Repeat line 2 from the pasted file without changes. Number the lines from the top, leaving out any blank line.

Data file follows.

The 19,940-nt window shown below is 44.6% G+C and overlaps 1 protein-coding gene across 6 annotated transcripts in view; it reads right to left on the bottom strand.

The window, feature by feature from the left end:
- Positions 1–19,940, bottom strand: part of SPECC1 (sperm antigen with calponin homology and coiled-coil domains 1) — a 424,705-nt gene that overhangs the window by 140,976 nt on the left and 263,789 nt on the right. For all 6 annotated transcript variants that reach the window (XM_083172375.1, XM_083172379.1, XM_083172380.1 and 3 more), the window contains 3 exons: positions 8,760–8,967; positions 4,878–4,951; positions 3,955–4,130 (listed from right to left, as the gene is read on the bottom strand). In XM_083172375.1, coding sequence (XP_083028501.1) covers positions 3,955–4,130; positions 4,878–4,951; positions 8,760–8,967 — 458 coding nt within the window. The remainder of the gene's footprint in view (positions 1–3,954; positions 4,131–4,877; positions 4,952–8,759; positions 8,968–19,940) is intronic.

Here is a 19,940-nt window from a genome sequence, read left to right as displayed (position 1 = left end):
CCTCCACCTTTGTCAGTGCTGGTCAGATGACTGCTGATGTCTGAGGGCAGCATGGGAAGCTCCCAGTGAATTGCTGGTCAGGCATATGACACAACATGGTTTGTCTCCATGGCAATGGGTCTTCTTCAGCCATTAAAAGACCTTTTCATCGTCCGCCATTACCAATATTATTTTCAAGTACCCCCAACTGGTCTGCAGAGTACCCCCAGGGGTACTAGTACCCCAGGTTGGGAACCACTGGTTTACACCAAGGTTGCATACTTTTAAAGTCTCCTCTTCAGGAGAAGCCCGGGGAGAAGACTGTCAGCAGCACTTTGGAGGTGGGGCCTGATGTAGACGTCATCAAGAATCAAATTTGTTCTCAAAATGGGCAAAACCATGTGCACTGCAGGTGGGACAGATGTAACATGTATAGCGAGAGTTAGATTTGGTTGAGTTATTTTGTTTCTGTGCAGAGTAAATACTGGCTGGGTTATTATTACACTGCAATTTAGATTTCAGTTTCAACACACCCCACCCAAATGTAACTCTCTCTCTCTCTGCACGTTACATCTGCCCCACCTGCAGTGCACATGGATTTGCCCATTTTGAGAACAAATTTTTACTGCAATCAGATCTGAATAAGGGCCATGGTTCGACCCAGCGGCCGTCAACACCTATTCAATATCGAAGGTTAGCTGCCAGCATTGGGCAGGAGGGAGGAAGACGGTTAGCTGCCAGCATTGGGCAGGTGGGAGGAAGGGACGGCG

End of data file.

The window, feature by feature from the left end: